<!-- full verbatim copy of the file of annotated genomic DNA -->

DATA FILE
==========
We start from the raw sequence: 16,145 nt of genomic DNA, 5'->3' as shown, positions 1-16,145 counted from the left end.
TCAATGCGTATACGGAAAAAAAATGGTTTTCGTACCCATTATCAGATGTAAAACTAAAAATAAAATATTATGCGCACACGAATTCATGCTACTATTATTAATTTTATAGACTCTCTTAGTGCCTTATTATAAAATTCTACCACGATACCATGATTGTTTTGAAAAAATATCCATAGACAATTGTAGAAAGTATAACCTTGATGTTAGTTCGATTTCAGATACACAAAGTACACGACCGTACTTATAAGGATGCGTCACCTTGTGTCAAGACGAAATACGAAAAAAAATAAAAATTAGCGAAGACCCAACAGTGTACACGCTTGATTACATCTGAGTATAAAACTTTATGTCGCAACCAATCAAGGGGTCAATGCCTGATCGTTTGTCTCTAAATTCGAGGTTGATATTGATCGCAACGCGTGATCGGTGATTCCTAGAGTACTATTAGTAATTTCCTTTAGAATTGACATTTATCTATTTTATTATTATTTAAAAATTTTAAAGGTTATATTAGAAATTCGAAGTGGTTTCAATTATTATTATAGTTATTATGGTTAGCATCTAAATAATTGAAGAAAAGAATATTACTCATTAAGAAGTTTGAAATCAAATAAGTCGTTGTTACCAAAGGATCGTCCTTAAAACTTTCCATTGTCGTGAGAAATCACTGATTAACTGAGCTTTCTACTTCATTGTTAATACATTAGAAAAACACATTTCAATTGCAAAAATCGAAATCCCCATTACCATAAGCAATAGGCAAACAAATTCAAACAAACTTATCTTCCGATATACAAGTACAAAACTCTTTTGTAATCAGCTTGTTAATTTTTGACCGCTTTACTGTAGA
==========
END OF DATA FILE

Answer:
We start from the raw sequence: 16,145 nt of genomic DNA, 5'->3' as shown, positions 1-16,145 counted from the left end.
TCAATGCGTATACGGAAAAAAAATGGTTTTCGTACCCATTATCAGATGTAAAACTAAAAATAAAATATTATGCGCACACGAATTCATGCTACTATTATTAATTTTATAGACTCTCTTAGTGCCTTATTATAAAATTCTACCACGATACCATGATTGTTTTGAAAAAATATCCATAGACAATTGTAGAAAGTATAACCTTGATGTTAGTTCGATTTCAGATACACAAAGTACACGACCGTACTTATAAGGATGCGTCACCTTGTGTCAAGACGAAATACGAAAAAAAATAAAAATTAGCGAAGACCCAACAGTGTACACGCTTGATTACATCTGAGTATAAAACTTTATGTCGCAACCAATCAAGGGGTCAATGCCTGATCGTTTGTCTCTAAATTCGAGGTTGATATTGATCGCAACGCGTGATCGGTGATTCCTAGAGTACTATTAGTAATTTCCTTTAGAATTGACATTTATCTATTTTATTATTATTTAAAAATTTTAAAGGTTATATTAGAAATTCGAAGTGGTTTCAATTATTATTATAGTTATTATGGTTAGCATCTAAATAATTGAAGAAAAGAATATTACTCATTAAGAAGTTTGAAATCAAATAAGTCGTTGTTACCAAAGGATCGTCCTTAAAACTTTCCATTGTCGTGAGAAATCACTGATTAACTGAGCTTTCTACTTCATTGTTAATACATTAGAAAAACACATTTCAATTGCAAAAATCGAAATCCCCATTACCATAAGCAATAGGCAAACAAATTCAAACAAACTTATCTTCCGATATACAAGTACAAAACTCTTTTGTAATCAGCTTGTTAATTTTTGACCGCTTTACTGTAGA